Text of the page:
It is not know, at present, which of these projection systems is essential for the behavioral recovery. However, even in the normal rat the current level of understanding is incomplete regarding the roles of the different descending motor systems in regulating hind limb performance. Future studies can examine this issue by selective ablation of each system, both in normal and in repaired rats.

Neurotrophic/Neurotrophin Factors in Axonal Regeneration
Neurotrophic factors have been widely used to treat spinal cord injury. These factors can promote axon growth in general and may facilitate axons to cross the damage site. The fibroblast growth factor family members have multiple functions, including being potent modulators of cell proliferation, migration, differentiation, and survival. aFGF is normally produced in the spinal cord by motor neurons and primary sensory neurons. The aFGF acts through tyrosine kinase-type receptor, FGF-R1, and aFGF binds with high affinity to heparin sulfate proteoglycans, which are located on the surface of most cells and within the extracellular matrix. Although aFGF alone can enhance axonal growth, results are optimized when aFGF is used in combination with other supportive factors. The previous work, both in vitro and in vivo, demonstrated that aFGF combined with peripheral nerve transplants provided better axonal regeneration and functional recovery than the individual treatment (either aFGF or peripheral nerve alone).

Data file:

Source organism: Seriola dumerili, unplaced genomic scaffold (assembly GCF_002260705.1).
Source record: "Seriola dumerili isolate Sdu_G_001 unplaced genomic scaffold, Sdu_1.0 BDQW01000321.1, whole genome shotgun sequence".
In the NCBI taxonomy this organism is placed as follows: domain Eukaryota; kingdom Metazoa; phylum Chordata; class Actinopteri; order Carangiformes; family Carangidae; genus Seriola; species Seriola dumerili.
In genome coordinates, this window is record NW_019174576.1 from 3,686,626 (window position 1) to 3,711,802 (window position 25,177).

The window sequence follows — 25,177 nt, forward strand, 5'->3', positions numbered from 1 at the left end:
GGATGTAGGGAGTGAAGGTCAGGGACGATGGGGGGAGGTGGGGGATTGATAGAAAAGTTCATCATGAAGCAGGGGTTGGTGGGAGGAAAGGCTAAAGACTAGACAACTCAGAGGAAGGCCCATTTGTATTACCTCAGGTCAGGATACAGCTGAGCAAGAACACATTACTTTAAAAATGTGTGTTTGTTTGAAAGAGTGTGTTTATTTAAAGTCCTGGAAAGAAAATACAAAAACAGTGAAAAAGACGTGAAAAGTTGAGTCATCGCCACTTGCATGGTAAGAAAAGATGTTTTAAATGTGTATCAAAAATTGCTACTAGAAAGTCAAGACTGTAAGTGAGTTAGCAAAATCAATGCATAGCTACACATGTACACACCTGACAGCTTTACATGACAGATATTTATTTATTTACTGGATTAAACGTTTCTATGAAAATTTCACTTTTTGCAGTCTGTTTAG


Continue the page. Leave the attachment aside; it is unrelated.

Anatomical evidence of axonal regeneration from different neuronal populations in aFGF and peripheral nerve graft treatment exist. This also confirmed previous work regarding the electrophysiological data and spinal cord retransection result using the same repair strategy. This surgical technique demonstrated the possibility of axonal regeneration in the completely transected adult mammalian spinal cord. However, the application of this strategy in the chronic spinal cord injury model or with the other advanced techniques still need to be studied to provide more information for the future clinical work.

Source: Yu-Shang Lee, Ching-Yi Lin, Richard T Robertson, Ian Hsiao, Vernon W Lin; Motor Recovery and Anatomical Evidence of Axonal Regrowth in Spinal Cord-Repaired Adult Rats; Journal of Neuropathology and Experimental Neurology. Mar 2004. Vol. 63, No. 3; pg. 233-245.